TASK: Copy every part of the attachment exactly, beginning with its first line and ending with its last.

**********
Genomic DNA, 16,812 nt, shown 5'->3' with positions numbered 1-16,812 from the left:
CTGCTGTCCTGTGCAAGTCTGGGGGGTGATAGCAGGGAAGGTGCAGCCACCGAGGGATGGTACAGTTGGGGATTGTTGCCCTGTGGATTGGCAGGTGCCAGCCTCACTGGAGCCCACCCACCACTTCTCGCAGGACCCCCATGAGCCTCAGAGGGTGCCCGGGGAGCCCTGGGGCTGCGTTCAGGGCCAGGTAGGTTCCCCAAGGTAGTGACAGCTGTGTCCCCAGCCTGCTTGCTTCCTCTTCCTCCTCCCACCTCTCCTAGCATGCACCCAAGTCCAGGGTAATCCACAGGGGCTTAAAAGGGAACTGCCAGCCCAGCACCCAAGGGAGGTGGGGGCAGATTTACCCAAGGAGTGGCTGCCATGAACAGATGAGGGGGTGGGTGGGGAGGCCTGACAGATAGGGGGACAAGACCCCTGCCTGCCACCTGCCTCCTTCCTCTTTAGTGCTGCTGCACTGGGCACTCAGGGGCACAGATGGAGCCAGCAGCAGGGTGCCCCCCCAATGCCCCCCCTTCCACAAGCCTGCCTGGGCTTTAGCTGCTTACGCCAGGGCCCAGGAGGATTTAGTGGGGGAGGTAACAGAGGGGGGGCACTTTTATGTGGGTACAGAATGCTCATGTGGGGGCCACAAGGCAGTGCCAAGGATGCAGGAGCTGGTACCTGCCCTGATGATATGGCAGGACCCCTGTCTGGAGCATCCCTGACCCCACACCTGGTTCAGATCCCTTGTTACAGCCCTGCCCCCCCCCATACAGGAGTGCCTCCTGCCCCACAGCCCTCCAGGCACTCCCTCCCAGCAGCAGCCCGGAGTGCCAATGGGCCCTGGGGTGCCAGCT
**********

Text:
Genomic DNA, 16,812 nt, shown 5'->3' with positions numbered 1-16,812 from the left:
CTGCTGTCCTGTGCAAGTCTGGGGGGTGATAGCAGGGAAGGTGCAGCCACCGAGGGATGGTACAGTTGGGGATTGTTGCCCTGTGGATTGGCAGGTGCCAGCCTCACTGGAGCCCACCCACCACTTCTCGCAGGACCCCCATGAGCCTCAGAGGGTGCCCGGGGAGCCCTGGGGCTGCGTTCAGGGCCAGGTAGGTTCCCCAAGGTAGTGACAGCTGTGTCCCCAGCCTGCTTGCTTCCTCTTCCTCCTCCCACCTCTCCTAGCATGCACCCAAGTCCAGGGTAATCCACAGGGGCTTAAAAGGGAACTGCCAGCCCAGCACCCAAGGGAGGTGGGGGCAGATTTACCCAAGGAGTGGCTGCCATGAACAGATGAGGGGGTGGGTGGGGAGGCCTGACAGATAGGGGGACAAGACCCCTGCCTGCCACCTGCCTCCTTCCTCTTTAGTGCTGCTGCACTGGGCACTCAGGGGCACAGATGGAGCCAGCAGCAGGGTGCCCCCCCAATGCCCCCCCTTCCACAAGCCTGCCTGGGCTTTAGCTGCTTACGCCAGGGCCCAGGAGGATTTAGTGGGGGAGGTAACAGAGGGGGGGCACTTTTATGTGGGTACAGAATGCTCATGTGGGGGCCACAAGGCAGTGCCAAGGATGCAGGAGCTGGTACCTGCCCTGATGATATGGCAGGACCCCTGTCTGGAGCATCCCTGACCCCACACCTGGTTCAGATCCCTTGTTACAGCCCTGCCCCCCCCCATACAGGAGTGCCTCCTGCCCCACAGCCCTCCAGGCACTCCCTCCCAGCAGCAGCCCGGAGTGCCAATGGGCCCTGGGGTGCCAGCT